mental health

Jakob Lazzaro / WVPE

The South Bend Common Council approved the bulk of the city’s 2022 budget Monday night. The council passed a $386.4 million budget bill, not counting American Rescue Plan funding. 

Emergency Mental Health Care (Repeat)

Aug 19, 2021
Fakurian Arts/Unsplash

Today we talk about what happens when law enforcement are called because someone shows signs of dangerous psychiatric issues.

How do police typically handle these situations, and are there proper protocols in place? And what are hospitals doing to make sure people are getting the help they need?

Produced by Drew Daudelin.

Guests:

Dr. Diane Reis
Psychiatrist, IU Health

Sgt. Lance Dardeen
Indianapolis Metropolitan Police Department

Screenshot of Indiana General Assembly

Legislators are looking for ways for more out-of-state professional licenses to transfer easily to Indiana. It comes as a variety of industries say they’re having a hard time getting skilled workers to take jobs in the state.

Spotlight On Rethinking Mental Health Care

May 17, 2021
APM

Monday, May 17 & 24, 2021 at 9 PM

 

The nation’s mental health crisis is worsening with the COVID-19 pandemic. About two in five adults reported struggling with their mental health, including substance use, in the last year. That’s twice the number of Americans who typically experience a mental illness in any given year. It’s time to rethink mental health care.  

Gemma DiCarlo / WVPE Public Radio

Currently, someone in the midst of a mental health crisis in St. Joseph County has few options but to go to an emergency room or call 911, which local faith leaders say is an "incomplete" response.

Justin Hicks/IPB News

Indiana is among seven states selected to pilot a federal initiative to increase employment for those experiencing mental health conditions. The Department of Labor is calling it the “ASPIRE” initiative, short for Advancing State Policy Integration for Recovery and Employment.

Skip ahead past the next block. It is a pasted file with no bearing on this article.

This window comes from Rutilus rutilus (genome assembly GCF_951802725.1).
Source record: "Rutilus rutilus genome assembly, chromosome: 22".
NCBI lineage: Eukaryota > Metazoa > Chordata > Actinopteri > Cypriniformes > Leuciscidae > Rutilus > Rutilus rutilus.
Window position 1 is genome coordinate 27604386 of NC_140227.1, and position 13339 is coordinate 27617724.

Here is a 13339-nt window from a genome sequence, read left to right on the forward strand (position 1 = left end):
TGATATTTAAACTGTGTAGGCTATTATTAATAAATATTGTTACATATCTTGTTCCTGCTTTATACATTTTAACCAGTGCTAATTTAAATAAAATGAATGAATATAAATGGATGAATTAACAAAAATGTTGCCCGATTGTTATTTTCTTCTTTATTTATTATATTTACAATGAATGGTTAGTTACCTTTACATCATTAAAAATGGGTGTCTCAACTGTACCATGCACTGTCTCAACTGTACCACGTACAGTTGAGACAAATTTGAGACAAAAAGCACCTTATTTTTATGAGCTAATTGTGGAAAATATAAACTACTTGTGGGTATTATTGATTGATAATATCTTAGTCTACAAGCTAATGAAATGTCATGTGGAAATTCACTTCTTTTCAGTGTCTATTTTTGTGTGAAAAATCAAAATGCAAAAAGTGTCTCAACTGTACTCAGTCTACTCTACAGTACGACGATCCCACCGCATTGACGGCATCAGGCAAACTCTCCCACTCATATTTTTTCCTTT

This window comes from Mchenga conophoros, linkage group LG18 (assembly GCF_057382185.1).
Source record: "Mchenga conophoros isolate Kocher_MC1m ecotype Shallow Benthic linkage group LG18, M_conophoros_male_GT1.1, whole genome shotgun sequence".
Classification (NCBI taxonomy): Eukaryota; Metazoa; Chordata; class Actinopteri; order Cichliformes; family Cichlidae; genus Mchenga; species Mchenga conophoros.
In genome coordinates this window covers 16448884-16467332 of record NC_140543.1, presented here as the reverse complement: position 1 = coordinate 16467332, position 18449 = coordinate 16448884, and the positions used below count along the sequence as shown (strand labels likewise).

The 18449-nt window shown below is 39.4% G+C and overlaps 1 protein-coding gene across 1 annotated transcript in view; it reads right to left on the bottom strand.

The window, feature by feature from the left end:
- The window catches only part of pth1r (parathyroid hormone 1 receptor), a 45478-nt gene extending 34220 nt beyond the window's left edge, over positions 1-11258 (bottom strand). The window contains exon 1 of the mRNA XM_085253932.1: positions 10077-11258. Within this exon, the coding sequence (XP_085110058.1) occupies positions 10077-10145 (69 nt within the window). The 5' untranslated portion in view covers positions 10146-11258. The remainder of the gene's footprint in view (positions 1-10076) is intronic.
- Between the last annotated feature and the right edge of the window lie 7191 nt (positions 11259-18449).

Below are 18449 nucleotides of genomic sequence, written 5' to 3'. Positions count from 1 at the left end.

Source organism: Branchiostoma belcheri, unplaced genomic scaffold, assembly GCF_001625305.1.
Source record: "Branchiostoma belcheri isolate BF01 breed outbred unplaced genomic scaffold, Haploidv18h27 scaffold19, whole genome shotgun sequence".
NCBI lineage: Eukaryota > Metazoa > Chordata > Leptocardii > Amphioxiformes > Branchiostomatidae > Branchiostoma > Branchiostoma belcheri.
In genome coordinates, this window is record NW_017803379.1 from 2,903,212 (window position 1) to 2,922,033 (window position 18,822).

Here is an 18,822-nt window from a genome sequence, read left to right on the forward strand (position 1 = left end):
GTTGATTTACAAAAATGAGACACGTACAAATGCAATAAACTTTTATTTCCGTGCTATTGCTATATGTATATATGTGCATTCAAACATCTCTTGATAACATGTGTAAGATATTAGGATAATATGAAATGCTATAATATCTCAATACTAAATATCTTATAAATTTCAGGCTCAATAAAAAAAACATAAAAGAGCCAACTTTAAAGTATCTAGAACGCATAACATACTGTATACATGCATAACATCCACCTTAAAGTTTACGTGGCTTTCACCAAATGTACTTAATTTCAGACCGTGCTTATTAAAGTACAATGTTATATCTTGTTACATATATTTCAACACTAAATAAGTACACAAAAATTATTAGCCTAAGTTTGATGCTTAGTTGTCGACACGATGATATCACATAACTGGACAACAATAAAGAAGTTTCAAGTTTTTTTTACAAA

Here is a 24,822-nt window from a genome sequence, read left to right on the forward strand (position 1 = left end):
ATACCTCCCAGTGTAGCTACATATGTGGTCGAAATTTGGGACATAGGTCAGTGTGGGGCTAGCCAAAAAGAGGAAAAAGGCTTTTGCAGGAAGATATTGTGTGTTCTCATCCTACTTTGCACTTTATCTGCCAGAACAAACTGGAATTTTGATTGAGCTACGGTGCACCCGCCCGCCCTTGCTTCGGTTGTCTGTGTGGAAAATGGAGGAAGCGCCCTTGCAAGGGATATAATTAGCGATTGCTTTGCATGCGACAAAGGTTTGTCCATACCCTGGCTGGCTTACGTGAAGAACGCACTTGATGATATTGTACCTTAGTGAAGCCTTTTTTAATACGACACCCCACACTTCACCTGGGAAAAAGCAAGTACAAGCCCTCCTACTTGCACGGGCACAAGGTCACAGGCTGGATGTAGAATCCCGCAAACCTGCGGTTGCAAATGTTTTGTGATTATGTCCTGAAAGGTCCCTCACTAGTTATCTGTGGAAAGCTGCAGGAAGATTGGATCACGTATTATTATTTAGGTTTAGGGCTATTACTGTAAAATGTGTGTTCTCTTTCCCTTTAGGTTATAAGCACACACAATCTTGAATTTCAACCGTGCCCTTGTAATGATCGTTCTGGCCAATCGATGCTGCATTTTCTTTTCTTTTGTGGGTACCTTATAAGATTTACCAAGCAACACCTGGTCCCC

https://www.facebook.com/ALPACTBerrienCounty/photos/a.792460487561623/792460494228289/

In the wake of recent police-involved shootings in Minneapolis and Chicago, a Berrien County activist group is holding community forums on police de-escalation and mental health training.

The Berrien County Advocates and Leaders for Police and Community Trust – or ALPACT – formed so community and law enforcement leaders could improve police relations within the community.

 

(Provided by Emily Race)

The pressure to track kids down, get them engaged in school, and come up with lesson plans they can do remotely or in-person is a lot for one person to handle. Crawfordsville language arts teacher Emily Race said she's exhausted.

(Justin Hicks/IPB News)

Public health and criminal justice officials say improving the police’s relationship with the community isn’t possible without addressing mental health – both with law enforcement and the people they serve.

(WFIU/WTIU)

Indiana is getting more people with mental health and substance use disorders connected with “peer supports” – trained professionals who have personal experience with those challenges.

https://secure.in.gov/fssa/files/Indiana_211_Presentation.pdf

 

(Justin Hicks/IPB News)

The Indiana State Department of Health reported 32 additional confirmed deaths on Monday, bringing the state’s total to 1,411. The state announced more than 24,000 total confirmed cases, with more than 146,000 Hoosiers tested.

CREDIT: HOKYOUNG KIM FOR NPR AND KHN

 

Most people are spending the majority of their time at home right now. But not everyone has a safe home. Local organizations and mental health services are using a variety of methods to provide support for victims of domestic violence and child abuse.

In the last week the St. Joseph County Sheriff’s office has seen a slight uptick in calls for family disputes and disturbances. 

AP Photo/Carlos Osorio

The novel coronavirus is forcing people to stay home, hurting the economy, and making many feel uncertain. Some psychologists are concerned about the negative impact this could be having on mental health.

Mental Health Care Crucial During Coronavirus Pandemic

Mar 19, 2020
Provided by the Centers for Disease Control and Prevention/ Alissa Eckert, MS